SBTS trustees adopt gender, sexuality statement
    October 11 2017 by SBTS Communications

    The Southern Baptist Theological Seminary (SBTS) trustees unanimously approved a recommendation to adopt The Nashville Statement as an official part of the school’s confessional documents Oct. 9 during its fall meeting.

    SBTS photo
    R. Albert Mohler Jr., president of The Southern Baptist Theological Seminary, speaks during the seminary’s trustee meeting on Oct. 9.


    The seminary’s board of trustees also responded to additional motions, heard financial reports, and celebrated record student enrollment from the previous academic year. The recommendation about The Nashville Statement came from seminary President R. Albert Mohler Jr.
     
    The Nashville Statement is a document that affirms biblical teaching about gender and sexuality and seeks to clarify Christian beliefs on some of the most pressing cultural issues. It was published earlier this year by the Council on Biblical Manhood and Womanhood and signed by evangelical leaders across the United States, including each Southern Baptist seminary president. That SBTS adopted it, according to Mohler, is a matter of responsibility. See related report.
     
    “Southern Seminary takes its confessional responsibility with great significance,” Mohler said in an interview immediately following the Board’s public session Monday evening. “Years ago, our Board of Trustees recognized the need of adopting certain statements that clarify and establish the meaning our longstanding confessional documents: the Abstract of Principles, adopted in 1859, and the Baptist Faith and Message, as revised in 2000.”
     
    Like the “Chicago Statement on Biblical Inerrancy” and the “Danvers Statement on Biblical Manhood and Womanhood” – both previously adopted by the board – The Nashville Statement is a “timely addition” to that list of official documents, Mohler noted.
     
    Faculty members at SBTS and Boyce College agree to sign and teach according to the Abstract of Principles and the revision of the Baptist Faith and Message. The Nashville Statement was adopted to help interpret those two binding statements and specify the seminary’s conviction on matters not directly addressed in the central confessions of the institution, Mohler said.
     
    The Nashville Statement does not reflect new thinking, Mohler emphasized. Instead, he said, it affirms historic Christian teaching about human sexuality.
     
    “The Nashville Statement is not a statement of new beliefs held by evangelicals,” Mohler said, “but is rather a distillation and clarification of what Christians have believed about these questions throughout 20 centuries – 2,000 years of church history. Ultimately, it is a statement of what we believe is revealed in Holy Scripture, and thus beliefs to which we are fully accountable and of which we are not ashamed.”
     
    What is new, Mohler said, is the need to apply historic Christian teaching to contemporary confusion regarding sex and gender.
     
    “These days, no Christian, and certainly no Christian institution or ministry, can avoid answering the most pressing questions presented to us by the culture,” he said. “These are real-life questions that will determine the policies and the substance of any ministry or school. The Nashville Statement is the kind of clarification that is so clearly needed at this moment.”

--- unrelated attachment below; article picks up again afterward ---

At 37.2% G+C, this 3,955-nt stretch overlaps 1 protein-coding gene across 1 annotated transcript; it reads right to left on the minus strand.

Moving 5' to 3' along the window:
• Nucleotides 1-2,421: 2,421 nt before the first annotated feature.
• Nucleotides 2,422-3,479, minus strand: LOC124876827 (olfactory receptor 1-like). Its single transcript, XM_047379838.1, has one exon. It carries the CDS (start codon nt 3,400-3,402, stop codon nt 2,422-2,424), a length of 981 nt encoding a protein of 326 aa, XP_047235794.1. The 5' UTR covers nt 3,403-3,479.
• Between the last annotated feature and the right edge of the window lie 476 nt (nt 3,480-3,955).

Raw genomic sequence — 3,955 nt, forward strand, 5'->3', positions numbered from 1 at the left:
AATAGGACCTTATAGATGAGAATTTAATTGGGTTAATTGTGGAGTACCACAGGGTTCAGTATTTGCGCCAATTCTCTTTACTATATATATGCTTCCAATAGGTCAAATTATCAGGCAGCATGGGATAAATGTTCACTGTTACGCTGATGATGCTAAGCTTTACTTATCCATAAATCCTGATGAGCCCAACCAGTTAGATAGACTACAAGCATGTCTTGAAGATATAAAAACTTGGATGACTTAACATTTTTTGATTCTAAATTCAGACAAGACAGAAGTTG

He noted, “One of the most important reasons for the very development of The Nashville Statement was to provide a clear statement of evangelical conviction about what we believe the Bible reveals and the Christian church has historically believed on matters of gender, sex and sexuality.”
     
    Mohler said he hopes other evangelical institutions will follow the Board’s actions.
     
    “In the end, I think the Nashville Statement will prove to be a watershed in the evangelical movement,” he said. “I would certainly hope that other evangelical schools, ministries and organizations will adopt the very same statement, and do so making very clear where they stand on this issue. Southern Seminary is making its convictions on these questions very clear, and I was glad to join with other evangelical leaders in adopting The Nashville Statement.”
     
    In other business trustees:

    • Observed a record enrollment at SBTS and Boyce College for the 2017-2018 academic year, with the number of students between the two schools climbing to 5,489.
    • Heard reports from various sub-committees of the Board about the financial and student body health of the school. Without exception, reports told favorable stories about the state of SBTS.
    • Adopted an expansion of SBTS’s doctrinal statement, which makes clear that the board is SBTS’s “final interpretive authority on the Bible’s meaning and application.” According to Mohler, the statement makes clear that the Board of Trustees is responsible for the theological guardianship of the seminary, since it is elected to do so by the Southern Baptist Convention. This recommendation also came from Mohler.
    • Responded to a motion from the Southern Baptist Convention (SBC), June 13-14, in Phoenix, Ariz., that all SBC entities publish online the names and contact information for the trustees of each institution. The SBTS trustees replied that the school does not release personal data concerning its board, which is consistent with its policies regarding the security of personal information.

     
    The next meeting of the Board of Trustees will take place April 16-17, 2018, in Louisville.
     
    (EDITOR’S NOTE – The Southern Baptist Theological Seminary communications department released this report.)
     

    10/11/2017 8:39:12 AM by SBTS Communications | with 0 comments
    Filed under: Same-sex marriage, SBTS




Comments
Blog post currently doesn't have any comments.
Subscribe
 Security code